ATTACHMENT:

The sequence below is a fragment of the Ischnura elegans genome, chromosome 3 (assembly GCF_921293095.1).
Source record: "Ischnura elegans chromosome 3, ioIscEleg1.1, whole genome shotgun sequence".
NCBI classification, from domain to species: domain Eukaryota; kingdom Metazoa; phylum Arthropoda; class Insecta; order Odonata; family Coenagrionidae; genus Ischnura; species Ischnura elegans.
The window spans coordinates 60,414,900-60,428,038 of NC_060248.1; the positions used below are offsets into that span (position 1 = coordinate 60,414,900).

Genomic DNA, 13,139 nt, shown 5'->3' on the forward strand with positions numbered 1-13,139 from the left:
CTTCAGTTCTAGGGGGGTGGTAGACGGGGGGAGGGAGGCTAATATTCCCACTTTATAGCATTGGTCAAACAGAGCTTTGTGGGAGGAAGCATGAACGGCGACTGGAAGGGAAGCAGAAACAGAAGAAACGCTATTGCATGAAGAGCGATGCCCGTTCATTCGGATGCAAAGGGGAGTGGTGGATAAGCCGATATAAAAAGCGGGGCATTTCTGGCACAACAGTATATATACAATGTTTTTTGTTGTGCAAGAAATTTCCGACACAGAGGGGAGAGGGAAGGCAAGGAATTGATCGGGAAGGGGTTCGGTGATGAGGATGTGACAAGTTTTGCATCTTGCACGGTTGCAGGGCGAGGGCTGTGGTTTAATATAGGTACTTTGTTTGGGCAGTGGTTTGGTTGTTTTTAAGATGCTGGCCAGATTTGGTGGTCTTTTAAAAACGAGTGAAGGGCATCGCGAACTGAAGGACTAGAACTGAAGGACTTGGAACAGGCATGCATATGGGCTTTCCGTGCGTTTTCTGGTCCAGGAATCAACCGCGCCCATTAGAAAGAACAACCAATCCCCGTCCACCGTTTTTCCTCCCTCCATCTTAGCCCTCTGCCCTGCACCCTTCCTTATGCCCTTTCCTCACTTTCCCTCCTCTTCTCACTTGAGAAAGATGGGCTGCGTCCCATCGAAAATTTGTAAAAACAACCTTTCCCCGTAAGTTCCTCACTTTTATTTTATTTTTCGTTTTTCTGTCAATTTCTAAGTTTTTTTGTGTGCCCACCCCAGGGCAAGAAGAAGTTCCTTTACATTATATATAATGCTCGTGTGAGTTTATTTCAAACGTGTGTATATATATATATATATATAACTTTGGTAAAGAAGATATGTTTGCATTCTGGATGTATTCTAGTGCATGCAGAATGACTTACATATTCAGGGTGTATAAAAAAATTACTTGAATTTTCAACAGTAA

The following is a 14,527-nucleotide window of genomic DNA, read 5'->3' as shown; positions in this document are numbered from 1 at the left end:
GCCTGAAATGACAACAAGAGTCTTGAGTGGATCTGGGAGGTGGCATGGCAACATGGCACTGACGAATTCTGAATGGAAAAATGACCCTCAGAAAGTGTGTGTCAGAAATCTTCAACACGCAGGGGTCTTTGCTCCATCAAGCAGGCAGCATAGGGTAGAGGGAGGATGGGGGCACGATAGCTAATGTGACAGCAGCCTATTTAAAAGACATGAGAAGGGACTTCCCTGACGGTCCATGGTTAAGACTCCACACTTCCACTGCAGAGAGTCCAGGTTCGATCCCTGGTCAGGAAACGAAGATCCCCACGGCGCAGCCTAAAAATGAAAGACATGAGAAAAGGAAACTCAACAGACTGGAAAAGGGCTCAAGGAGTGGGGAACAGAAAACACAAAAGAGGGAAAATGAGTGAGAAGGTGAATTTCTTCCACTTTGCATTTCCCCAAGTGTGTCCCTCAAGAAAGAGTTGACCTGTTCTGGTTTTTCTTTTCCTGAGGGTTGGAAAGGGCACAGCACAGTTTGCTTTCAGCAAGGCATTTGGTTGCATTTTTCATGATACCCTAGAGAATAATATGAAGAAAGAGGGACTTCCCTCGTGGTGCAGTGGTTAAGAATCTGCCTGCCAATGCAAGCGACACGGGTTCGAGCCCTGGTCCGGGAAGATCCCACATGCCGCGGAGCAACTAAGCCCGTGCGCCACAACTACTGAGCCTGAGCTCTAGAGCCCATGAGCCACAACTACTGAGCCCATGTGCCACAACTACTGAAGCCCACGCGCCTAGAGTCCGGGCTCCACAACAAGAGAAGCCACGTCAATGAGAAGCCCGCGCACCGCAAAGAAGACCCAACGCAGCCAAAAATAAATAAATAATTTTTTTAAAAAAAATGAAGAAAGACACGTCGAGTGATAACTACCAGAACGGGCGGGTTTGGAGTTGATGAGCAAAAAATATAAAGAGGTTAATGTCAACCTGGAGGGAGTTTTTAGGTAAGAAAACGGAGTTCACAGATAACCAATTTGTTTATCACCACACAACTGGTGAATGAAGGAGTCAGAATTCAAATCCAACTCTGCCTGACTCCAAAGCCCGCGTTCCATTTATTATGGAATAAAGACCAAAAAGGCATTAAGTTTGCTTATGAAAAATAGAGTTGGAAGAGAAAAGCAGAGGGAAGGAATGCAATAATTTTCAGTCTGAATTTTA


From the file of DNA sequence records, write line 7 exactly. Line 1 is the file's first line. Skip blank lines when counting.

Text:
The following is a 14,527-nucleotide window of genomic DNA, read 5'->3' as shown; positions in this document are numbered from 1 at the left end: